New Ford Fiesta 2017 review
The all-new Ford Fiesta has arrived, but what's it like on the road? We find out in our first drive review
Despite its age the old Ford Fiesta was still a formidable force in the supermini class, so by addressing all that car’s weaknesses Ford has delivered a car that’s in strong contention for class honours. The biggest improvements revolve around the cabin, which now boasts genuine premium appeal and all the technology and connectivity you’ll need. It’s also roomier than before and, crucially for a family car, safer. The fact that it’s as good to drive as ever is the icing on the cake.
We’ve seen it on the motorshow stands and been up close and personal during static photo shoots, but after months of waiting we’re finally going to get behind the wheel of one of the most eagerly awaited cars of 2017 - the all-new Ford Fiesta.
The newcomer certainly has some big shoes to fill because, even after eight years on sale, its predecessor still had a firm hold on the top of the sales charts, plus it continues to set the class standard for driving fun.
However, Ford bosses are acutely aware that upmarket models such as the VW Polo and new SEAT Ibiza have edged well ahead of the Ford when it comes to quality, refinement and infotainment - features that supermini buyers are increasingly placing at the top of their shopping lists.
So in an effort to maintain its place at the cutting edge of this cutthroat class, Ford has left no stone unturned in pursuit of small car success. Now in its eighth generation, the Fiesta has been treated to a welcome dose of upmarket appeal, a raft of hi-tech additions and a much-needed boost in practicality.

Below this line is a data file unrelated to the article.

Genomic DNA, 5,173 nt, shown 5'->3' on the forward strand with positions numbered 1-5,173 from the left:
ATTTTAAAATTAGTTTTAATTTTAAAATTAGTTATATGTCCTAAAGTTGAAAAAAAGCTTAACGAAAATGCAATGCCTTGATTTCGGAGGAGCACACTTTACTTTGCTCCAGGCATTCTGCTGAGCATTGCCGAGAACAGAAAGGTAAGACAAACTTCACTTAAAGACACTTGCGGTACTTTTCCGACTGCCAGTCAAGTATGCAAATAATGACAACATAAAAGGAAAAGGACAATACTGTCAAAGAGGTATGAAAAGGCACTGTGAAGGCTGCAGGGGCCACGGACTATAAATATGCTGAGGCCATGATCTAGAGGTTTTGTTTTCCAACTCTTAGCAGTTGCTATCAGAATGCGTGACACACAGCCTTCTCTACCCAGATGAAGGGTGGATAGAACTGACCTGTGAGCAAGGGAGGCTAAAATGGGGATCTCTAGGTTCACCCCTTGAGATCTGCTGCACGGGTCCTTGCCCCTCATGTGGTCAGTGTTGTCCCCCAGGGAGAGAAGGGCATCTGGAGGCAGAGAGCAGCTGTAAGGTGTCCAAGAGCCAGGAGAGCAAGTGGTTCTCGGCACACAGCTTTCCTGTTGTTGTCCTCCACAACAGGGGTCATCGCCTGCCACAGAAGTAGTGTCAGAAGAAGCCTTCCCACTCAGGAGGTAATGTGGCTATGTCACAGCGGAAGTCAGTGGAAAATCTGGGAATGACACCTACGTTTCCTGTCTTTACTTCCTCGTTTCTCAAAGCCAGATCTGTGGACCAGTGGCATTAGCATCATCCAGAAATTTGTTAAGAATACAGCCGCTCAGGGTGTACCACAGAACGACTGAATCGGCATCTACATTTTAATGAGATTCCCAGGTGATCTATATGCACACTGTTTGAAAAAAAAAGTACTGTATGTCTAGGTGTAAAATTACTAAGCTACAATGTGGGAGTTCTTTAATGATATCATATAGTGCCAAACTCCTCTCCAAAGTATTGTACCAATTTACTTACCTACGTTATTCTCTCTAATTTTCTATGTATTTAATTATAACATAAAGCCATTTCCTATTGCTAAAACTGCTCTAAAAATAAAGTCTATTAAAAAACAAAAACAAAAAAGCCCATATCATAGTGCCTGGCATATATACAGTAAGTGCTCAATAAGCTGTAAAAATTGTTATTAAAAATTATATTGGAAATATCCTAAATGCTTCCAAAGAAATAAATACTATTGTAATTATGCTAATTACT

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There’s also the addition of high-riding Active version and a luxurious Vignale flagship, plus the familiar Zetec and Titanium guises. However, it’s the popular five-door ST-Line trim we sample here, with the most powerful 138bhp version of the familiar 1.0-litre three-cylinder EcoBoost petrol - the same unit is also offered in 99bhp and 123bhp states of tune. Later in the year sees the arrival of a new naturally aspirated 1.1-litre triple, while diesel fans have the option of a 118bhp 1.5-litre TDCi. Finally, there will be an all-new 197bhp three-cylinder 1.5-litre turbocharged petrol for the scorching ST.
At a glance, the new Ford Fiesta looks very similar to its predecessor (which is no surprise given its based on the same Global B platform), with the familiar trapezoidal grille, swept back headlamps and rising waistline. The biggest departure is at the rear, where the larger, horizontal tail lights help give the Fiesta a more grown-up look.
ST Line models get an extra dose of kerb appeal, however, courtesy of a bespoke bodykit that comprises deeper front bumpers, side skirts and a tailgate spoiler. Yet look past the familiar lines and you’ll notice the Ford is a fraction bigger than before. Not only is the Ford 71mm longer and 12mm wider, there’s an extra 4mm in the wheelbase; all of which adds up to a useful increase in cabin space.
Climb aboard, however, and it’s not the extra room that you’ll notice first. While the exterior is a subtle evolution of the old car’s, the interior is something of a revolution. Gone are the cheap feeling plastics, scatter gun ergonomics and blocky, monochromatic screens, to be replaced by something far more modern that’s packed with premium appeal.
The first thing you’ll spot is the large, tablet-style touchscreen that sits on top of the classy looking dashboard. Our car boasted £300 sat-nav upgrade with eight-inch display (a 6.5-inch unit is standard), but all models from the Zetec up get Ford’s SYNC3 software as standard. This features crisp graphics and slick smartphone integration thanks to its handy AppLink set-up, which bundles in Apple Car Play and Android Auto.
Our car was also fitted with a powerful sounding £300 Bang & Olufsen 10 speaker sound system. Elsewhere the Ford impresses with its soft touch materials and solid construction - it’s not quite up to the VW’s high standards, with some harder plastics lower down in the cabin, but it’s very close.